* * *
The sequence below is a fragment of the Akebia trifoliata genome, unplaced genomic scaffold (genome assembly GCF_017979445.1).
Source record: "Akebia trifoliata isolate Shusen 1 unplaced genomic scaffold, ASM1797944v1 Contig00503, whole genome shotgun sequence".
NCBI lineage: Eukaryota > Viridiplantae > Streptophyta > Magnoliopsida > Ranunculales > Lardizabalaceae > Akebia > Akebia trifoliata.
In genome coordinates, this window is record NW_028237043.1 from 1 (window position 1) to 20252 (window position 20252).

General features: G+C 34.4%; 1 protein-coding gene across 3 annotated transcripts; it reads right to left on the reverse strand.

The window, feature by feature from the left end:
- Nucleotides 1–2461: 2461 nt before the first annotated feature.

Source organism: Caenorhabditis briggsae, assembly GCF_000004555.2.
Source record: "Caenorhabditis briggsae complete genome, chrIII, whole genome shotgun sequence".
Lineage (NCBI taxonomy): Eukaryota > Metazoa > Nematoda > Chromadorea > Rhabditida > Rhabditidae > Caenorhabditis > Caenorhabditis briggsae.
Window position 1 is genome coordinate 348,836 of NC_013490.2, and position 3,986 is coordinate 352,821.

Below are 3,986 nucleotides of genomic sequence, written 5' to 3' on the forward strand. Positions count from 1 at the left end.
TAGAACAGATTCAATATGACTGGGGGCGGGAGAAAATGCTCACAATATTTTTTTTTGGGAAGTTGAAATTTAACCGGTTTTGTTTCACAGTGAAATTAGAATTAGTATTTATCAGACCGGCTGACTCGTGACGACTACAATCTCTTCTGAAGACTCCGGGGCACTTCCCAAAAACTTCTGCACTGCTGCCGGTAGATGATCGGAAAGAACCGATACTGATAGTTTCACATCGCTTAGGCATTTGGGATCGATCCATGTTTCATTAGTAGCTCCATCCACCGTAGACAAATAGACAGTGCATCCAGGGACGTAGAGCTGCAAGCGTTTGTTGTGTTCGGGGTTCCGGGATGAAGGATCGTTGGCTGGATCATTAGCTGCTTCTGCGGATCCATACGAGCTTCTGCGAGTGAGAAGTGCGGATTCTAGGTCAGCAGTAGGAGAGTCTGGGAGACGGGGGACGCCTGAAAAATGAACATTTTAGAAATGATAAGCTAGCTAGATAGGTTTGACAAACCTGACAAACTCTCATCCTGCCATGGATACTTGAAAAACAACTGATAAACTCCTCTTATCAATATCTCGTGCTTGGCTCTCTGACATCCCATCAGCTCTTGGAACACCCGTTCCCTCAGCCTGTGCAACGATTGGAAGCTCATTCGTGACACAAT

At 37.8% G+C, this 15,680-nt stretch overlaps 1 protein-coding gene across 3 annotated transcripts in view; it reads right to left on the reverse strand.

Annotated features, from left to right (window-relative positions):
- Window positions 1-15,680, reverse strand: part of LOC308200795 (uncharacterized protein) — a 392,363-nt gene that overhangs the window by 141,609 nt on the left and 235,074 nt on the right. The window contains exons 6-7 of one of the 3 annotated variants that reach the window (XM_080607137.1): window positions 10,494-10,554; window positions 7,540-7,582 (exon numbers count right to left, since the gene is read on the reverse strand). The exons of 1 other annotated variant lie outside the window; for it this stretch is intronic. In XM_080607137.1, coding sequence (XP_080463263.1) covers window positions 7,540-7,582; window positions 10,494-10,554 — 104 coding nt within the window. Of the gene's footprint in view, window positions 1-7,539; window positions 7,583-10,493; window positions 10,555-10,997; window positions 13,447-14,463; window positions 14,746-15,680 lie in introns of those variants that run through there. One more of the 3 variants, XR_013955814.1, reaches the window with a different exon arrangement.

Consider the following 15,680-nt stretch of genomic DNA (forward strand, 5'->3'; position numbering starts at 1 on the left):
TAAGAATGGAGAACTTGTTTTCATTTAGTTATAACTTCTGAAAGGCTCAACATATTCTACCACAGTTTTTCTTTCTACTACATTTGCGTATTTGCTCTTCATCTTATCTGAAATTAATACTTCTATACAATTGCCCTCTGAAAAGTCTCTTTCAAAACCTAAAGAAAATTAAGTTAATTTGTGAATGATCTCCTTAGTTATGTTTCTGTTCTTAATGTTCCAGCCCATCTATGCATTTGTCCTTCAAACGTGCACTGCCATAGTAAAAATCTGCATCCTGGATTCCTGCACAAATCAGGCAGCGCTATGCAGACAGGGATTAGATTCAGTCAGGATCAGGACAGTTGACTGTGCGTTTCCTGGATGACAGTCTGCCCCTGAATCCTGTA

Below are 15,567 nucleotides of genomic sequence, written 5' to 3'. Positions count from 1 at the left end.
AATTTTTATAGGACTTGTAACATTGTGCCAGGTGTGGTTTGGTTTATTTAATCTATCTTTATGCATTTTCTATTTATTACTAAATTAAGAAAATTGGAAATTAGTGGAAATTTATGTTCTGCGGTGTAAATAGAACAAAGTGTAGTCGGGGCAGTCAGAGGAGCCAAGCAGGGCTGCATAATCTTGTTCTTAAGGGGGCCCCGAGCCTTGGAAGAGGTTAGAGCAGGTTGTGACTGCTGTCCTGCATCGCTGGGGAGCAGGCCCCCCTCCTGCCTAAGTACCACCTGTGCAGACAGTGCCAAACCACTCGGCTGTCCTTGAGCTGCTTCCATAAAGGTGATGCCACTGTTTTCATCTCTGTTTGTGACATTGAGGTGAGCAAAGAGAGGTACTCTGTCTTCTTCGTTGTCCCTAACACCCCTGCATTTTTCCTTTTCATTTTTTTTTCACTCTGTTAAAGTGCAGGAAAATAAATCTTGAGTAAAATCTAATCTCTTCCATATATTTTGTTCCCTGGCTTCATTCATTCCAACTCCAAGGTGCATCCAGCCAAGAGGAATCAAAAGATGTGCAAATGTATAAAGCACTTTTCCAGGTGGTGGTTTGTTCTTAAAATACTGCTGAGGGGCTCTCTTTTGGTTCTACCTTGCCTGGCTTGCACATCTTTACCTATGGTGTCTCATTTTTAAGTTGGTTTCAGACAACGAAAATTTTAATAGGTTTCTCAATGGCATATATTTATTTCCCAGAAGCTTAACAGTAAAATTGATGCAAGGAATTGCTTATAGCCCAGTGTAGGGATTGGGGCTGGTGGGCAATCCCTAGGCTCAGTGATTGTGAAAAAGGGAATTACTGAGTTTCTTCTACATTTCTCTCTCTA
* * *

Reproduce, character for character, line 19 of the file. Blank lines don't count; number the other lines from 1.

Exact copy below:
Below are 15,567 nucleotides of genomic sequence, written 5' to 3'. Positions count from 1 at the left end.